Jun 15, 2011
Puzzle games work because they’re deceptively simple. Look at Tetris, the granddaddy of them all. All you’re doing is guiding blocks into a space, but it doesn’t take long for the game to turn into a fiendish and cruel mistress, goading you for daring to think that an L shaped one would ever fit down there. That difficulty sneaks up on you, which is what gets you hooked.
Spinballs is similar in structure, if not style, to those puzzling greats of the past. It doesn’t try to bamboozle you with complex controls or a mind numbing story, nor does it set its puzzles in the bleak expanses of space. It just tells you to spin balls. Clever title, then.
As with a lot of puzzle games, your task in Spinballs is match three balls of the same colour. To do this, you spin a number of on-screen dials left or right. There are seven dials in total, each of them with six coloured balls attached. Once three or more balls are matched, they disappear, to be replaced by other balls. Burst the requisite numbers of balls and you move on to the next level.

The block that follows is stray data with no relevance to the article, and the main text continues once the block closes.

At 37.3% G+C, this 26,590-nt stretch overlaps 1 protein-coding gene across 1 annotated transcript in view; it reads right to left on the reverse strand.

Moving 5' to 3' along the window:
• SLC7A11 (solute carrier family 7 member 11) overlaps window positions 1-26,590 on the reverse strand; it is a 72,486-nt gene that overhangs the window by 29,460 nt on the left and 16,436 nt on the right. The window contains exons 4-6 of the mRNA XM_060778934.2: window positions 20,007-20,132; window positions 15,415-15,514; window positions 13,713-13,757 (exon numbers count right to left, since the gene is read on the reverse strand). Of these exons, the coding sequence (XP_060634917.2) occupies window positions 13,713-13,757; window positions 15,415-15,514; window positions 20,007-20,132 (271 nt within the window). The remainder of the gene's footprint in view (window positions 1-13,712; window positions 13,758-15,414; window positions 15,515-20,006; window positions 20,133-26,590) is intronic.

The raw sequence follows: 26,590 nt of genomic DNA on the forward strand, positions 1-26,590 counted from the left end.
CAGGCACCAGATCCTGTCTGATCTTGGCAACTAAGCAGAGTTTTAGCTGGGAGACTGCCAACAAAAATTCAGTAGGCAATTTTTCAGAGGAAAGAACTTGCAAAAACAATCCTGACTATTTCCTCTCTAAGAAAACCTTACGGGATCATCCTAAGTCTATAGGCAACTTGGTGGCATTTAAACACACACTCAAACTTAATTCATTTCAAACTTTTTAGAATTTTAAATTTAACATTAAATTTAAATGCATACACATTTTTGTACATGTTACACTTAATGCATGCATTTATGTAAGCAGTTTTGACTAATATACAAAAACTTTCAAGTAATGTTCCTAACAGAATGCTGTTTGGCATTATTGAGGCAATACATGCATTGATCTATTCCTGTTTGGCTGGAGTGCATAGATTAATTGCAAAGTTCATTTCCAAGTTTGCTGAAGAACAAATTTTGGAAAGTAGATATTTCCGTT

To make things ever so slightly more complicated and modern, there are icons in the four corners of the screen. If you burst the balls that are adjacent to these icons, they gradually â€œfill upâ€. Once an icon is full, you can use the power associated with it. One of them shuffles the balls around, and another slows down the time bar, for example.
There are two game modes, Classic and Zen. Classic is a more frantic affair, with a ticking timer limiting how long you have to burst the balls, whereas Zen, as you might expect, is a little more sedate, getting rid of the timer altogether.
Spinballs won’t be to everyone’s taste, and there are times when the touch screen controls aren’t quite as accurate as they should be. The lack of different modes is also a bit of a concern â€“ with only two on offer the game does appear a bit lacking in the content department.
These are small complaints, though. Spinballs is a fun and diverting puzzler, maybe not up there with the best of them, but certainly tugging on their coattails. It’s easy to pick up and difficult to master, exactly the formula that, with a few tweaks here and there, could propel it to greatness.